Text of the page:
Thursday 9 February 2017, 1.00PM to 2.00pm
Speaker(s): Oleksandr Movshuk (University of Toyama)
In this paper I compare income and consumption as alternative indexes of child poverty in Japan. Using micro data from the National Survey of Family Income and Expenditures, I found that consumption-based measures showed less child poverty compared with income-based measures. To explain the difference, the paper considered three explanations: under-reporting of incomes (which would inate the number of incomepoor), over-reporting of consumption (which would reduce the number of consumption-poor), and consumption smoothing in response to negative income shocks. I present evidence that the lower rate of consumption-based poverty primarily reflects the income under-reporting, with little evidence for the over-reporting of consumption and for the consumption smoothing among the poor. I also compared income and consumption in their ability to identify households with lower material well-being (such as the lack of major household appliances, or inability to own a house). In cases of signicant differences in such comparisons, consumption was almost always better than income in identifying materially disadvantaged households with children.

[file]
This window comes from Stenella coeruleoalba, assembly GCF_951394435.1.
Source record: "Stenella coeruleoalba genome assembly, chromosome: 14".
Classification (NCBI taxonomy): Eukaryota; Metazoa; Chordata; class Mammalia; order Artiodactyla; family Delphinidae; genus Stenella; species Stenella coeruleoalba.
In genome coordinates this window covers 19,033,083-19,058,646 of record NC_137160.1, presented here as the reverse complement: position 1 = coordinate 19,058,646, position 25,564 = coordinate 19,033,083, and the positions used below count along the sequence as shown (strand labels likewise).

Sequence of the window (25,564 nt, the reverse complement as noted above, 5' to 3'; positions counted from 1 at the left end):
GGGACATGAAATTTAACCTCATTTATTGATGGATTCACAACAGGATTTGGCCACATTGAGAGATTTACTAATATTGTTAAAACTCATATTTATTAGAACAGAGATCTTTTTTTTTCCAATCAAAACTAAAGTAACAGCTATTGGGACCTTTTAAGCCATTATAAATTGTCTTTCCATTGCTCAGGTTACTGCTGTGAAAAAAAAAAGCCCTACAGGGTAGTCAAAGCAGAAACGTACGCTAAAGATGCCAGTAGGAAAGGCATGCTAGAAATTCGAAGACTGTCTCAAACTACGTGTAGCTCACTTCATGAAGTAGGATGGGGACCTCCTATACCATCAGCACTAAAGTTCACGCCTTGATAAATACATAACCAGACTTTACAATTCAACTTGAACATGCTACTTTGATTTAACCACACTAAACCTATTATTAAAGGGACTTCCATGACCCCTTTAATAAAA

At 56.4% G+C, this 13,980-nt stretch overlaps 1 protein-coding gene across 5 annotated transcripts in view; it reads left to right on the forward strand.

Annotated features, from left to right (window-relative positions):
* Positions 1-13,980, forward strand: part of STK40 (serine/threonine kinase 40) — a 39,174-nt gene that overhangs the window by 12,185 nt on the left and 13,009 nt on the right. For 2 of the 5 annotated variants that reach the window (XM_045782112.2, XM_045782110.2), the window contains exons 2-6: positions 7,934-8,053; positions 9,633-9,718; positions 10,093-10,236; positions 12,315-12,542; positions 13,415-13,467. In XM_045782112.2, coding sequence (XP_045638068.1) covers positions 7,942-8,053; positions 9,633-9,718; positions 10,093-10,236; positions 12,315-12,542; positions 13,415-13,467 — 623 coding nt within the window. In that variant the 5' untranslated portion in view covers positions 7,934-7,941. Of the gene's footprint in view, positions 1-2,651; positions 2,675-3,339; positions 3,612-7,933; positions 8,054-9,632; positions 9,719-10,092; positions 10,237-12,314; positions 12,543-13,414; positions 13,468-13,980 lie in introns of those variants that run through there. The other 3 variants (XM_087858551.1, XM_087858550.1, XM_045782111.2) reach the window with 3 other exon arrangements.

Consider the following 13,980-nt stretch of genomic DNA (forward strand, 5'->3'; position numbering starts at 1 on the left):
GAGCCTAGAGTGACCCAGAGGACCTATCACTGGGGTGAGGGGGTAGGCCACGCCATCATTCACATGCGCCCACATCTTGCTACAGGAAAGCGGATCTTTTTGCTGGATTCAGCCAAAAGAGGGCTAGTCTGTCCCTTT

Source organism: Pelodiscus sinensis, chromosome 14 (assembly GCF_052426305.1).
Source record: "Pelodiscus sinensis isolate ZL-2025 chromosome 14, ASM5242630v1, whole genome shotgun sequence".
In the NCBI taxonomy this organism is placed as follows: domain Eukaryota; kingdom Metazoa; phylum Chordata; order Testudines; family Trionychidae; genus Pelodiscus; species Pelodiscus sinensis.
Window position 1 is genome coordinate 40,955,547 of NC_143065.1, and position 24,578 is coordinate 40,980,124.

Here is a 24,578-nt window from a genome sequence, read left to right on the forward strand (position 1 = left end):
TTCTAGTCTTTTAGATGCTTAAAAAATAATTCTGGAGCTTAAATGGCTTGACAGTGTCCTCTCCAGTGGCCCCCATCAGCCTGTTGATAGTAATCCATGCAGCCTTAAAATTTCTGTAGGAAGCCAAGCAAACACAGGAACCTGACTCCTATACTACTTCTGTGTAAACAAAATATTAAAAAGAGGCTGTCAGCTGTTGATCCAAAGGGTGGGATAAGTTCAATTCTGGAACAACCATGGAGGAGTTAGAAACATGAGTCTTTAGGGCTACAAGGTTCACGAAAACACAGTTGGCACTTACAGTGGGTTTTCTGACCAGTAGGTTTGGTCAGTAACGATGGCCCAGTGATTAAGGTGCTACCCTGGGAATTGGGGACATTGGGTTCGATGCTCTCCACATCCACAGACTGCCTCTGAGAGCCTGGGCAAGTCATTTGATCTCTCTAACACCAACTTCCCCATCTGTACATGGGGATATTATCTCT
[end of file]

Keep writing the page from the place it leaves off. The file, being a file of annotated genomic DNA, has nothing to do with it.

Location: Economics Staff Room A/EC202
Admission: Staff and PhD students